Lawmaker sees need to fix transparency loopholes in government
Some agencies and state and municipal government offices failed to comply to provide people information they had a right to see, using the excuse of the COVID-19 pandemic as reasoning.
That was one of the takeaways that state Rep. Jeff Wheeland, R-Loyalsock Township, said he had during a recent House of Representatives public hearing on government transparency.
“Moving forward, we need to address that legislatively, and bring clarity to the fact that just because there’s a state of emergency doesn’t mean transparency ends,” Wheeland said.
The live stream of the “House Subcommittee: Government Integrity and Transparency” was held at the Irvis Office earlier this week. State Rep. Seth M. Grove is the committee chair.
Testimony by Liz Wagenseller, executive director, of the Office of Open Records, of a 41% increase in appeals to the Open Records office was evidence to Wheeland that certain municipalities at the local and state level used all sorts of tactics to delay requests for legitamately asked for information and documents.
For example, if the administration appealed a Right to Know Law appeal and it was scheduled for court, the information would then be provided one or two days before the court hearing, Wheeland said.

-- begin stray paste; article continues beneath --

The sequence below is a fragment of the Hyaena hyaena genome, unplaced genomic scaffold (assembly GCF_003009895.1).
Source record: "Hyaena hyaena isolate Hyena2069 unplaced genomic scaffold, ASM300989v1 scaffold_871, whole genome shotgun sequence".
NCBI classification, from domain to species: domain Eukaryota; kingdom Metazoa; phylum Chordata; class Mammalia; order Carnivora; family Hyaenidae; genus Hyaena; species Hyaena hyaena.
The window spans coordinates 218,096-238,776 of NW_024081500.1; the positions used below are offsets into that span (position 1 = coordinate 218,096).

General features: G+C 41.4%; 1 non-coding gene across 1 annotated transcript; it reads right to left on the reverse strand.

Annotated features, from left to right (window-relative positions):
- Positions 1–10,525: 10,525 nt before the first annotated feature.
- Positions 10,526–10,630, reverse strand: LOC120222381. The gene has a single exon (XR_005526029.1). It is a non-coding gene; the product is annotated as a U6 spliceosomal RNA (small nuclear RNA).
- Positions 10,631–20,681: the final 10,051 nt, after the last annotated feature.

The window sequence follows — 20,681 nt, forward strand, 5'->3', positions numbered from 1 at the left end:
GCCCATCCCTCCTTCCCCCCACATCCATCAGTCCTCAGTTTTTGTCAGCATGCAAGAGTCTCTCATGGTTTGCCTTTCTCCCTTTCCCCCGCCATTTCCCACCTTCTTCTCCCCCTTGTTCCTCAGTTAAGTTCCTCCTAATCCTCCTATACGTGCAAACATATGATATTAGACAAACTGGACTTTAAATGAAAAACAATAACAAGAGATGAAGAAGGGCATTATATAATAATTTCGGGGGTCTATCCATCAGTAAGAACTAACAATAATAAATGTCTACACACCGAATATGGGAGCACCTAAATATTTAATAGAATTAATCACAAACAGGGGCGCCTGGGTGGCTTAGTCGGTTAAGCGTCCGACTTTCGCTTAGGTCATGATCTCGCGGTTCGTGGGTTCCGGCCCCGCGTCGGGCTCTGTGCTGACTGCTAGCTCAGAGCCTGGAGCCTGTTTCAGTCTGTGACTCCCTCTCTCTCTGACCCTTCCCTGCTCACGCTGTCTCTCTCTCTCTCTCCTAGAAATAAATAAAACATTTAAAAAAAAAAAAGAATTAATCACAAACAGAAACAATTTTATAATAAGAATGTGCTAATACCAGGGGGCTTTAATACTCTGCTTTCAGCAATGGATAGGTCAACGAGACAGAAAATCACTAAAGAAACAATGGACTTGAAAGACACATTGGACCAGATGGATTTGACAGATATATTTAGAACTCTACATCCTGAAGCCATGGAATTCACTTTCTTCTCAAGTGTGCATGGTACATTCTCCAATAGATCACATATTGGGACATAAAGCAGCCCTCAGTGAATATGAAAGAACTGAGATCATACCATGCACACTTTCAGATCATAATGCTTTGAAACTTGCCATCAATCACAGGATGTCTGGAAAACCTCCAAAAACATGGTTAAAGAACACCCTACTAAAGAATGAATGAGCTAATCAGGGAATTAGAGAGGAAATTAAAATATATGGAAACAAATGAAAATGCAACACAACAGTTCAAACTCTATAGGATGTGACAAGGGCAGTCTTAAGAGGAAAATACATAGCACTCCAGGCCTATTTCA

“Why didn’t they do that from the beginning?” Wheeland asked.
Clearly, he said, it is a tactic used to wear down people who might otherwise give up the request for information appeal and that needs to be fixed, he said.
“That was not the intent of the Right to Know Law,” Wheeland said.
The legislature is getting ready to do a deep dive on the process regarding the Right to Know Law, he said.
He noted loopholes that could be repaired if lawmakers get with stakeholders and fix it.
The hot button issue of improving transparency is likely to be addressed in the coming year.
“I would like to think it is a bipartisan issue,” Wheeland said.
“It can’t continue like this,” he said. “It is not healthy for democracy.”
“We need to have the stakeholders help us to craft legislation to fix the issue but can’t do it hastily or there could be unintended consequences.”